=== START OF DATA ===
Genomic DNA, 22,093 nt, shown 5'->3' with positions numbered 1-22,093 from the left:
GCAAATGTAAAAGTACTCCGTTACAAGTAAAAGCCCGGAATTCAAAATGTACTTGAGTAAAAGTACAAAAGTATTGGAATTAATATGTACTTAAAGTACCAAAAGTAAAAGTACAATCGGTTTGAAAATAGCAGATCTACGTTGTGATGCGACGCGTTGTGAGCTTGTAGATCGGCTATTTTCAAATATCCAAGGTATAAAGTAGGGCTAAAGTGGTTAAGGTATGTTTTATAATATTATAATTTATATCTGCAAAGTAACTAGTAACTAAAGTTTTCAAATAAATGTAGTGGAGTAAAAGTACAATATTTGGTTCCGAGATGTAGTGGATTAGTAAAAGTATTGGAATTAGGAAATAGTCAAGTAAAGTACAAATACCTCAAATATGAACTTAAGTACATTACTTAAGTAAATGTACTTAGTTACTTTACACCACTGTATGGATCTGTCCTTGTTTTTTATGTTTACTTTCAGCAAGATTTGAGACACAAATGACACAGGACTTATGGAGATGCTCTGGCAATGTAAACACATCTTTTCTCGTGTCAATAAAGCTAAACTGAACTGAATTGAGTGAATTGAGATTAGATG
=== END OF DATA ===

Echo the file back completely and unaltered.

Genomic DNA, 22,093 nt, shown 5'->3' with positions numbered 1-22,093 from the left:
GCAAATGTAAAAGTACTCCGTTACAAGTAAAAGCCCGGAATTCAAAATGTACTTGAGTAAAAGTACAAAAGTATTGGAATTAATATGTACTTAAAGTACCAAAAGTAAAAGTACAATCGGTTTGAAAATAGCAGATCTACGTTGTGATGCGACGCGTTGTGAGCTTGTAGATCGGCTATTTTCAAATATCCAAGGTATAAAGTAGGGCTAAAGTGGTTAAGGTATGTTTTATAATATTATAATTTATATCTGCAAAGTAACTAGTAACTAAAGTTTTCAAATAAATGTAGTGGAGTAAAAGTACAATATTTGGTTCCGAGATGTAGTGGATTAGTAAAAGTATTGGAATTAGGAAATAGTCAAGTAAAGTACAAATACCTCAAATATGAACTTAAGTACATTACTTAAGTAAATGTACTTAGTTACTTTACACCACTGTATGGATCTGTCCTTGTTTTTTATGTTTACTTTCAGCAAGATTTGAGACACAAATGACACAGGACTTATGGAGATGCTCTGGCAATGTAAACACATCTTTTCTCGTGTCAATAAAGCTAAACTGAACTGAATTGAGTGAATTGAGATTAGATG